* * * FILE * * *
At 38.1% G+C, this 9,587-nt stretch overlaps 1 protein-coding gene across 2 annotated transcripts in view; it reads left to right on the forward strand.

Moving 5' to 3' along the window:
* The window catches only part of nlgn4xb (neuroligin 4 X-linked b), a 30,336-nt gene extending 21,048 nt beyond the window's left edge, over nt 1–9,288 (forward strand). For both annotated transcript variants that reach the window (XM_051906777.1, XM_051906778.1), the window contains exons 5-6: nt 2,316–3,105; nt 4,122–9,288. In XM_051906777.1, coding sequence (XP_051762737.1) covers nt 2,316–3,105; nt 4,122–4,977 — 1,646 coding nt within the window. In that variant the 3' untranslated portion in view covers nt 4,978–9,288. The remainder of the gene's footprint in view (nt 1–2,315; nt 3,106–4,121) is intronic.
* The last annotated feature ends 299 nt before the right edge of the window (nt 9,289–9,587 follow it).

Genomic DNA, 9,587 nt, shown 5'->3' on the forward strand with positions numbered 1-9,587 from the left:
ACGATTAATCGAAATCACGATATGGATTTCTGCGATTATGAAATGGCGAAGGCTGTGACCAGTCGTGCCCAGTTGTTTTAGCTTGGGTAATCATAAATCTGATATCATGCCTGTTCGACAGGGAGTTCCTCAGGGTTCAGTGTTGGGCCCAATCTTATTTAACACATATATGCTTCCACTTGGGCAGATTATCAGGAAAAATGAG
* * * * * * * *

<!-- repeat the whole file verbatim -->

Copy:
At 38.1% G+C, this 9,587-nt stretch overlaps 1 protein-coding gene across 2 annotated transcripts in view; it reads left to right on the forward strand.

Moving 5' to 3' along the window:
* The window catches only part of nlgn4xb (neuroligin 4 X-linked b), a 30,336-nt gene extending 21,048 nt beyond the window's left edge, over nt 1–9,288 (forward strand). For both annotated transcript variants that reach the window (XM_051906777.1, XM_051906778.1), the window contains exons 5-6: nt 2,316–3,105; nt 4,122–9,288. In XM_051906777.1, coding sequence (XP_051762737.1) covers nt 2,316–3,105; nt 4,122–4,977 — 1,646 coding nt within the window. In that variant the 3' untranslated portion in view covers nt 4,978–9,288. The remainder of the gene's footprint in view (nt 1–2,315; nt 3,106–4,121) is intronic.
* The last annotated feature ends 299 nt before the right edge of the window (nt 9,289–9,587 follow it).

Genomic DNA, 9,587 nt, shown 5'->3' on the forward strand with positions numbered 1-9,587 from the left:
ACGATTAATCGAAATCACGATATGGATTTCTGCGATTATGAAATGGCGAAGGCTGTGACCAGTCGTGCCCAGTTGTTTTAGCTTGGGTAATCATAAATCTGATATCATGCCTGTTCGACAGGGAGTTCCTCAGGGTTCAGTGTTGGGCCCAATCTTATTTAACACATATATGCTTCCACTTGGGCAGATTATCAGGAAAAATGAG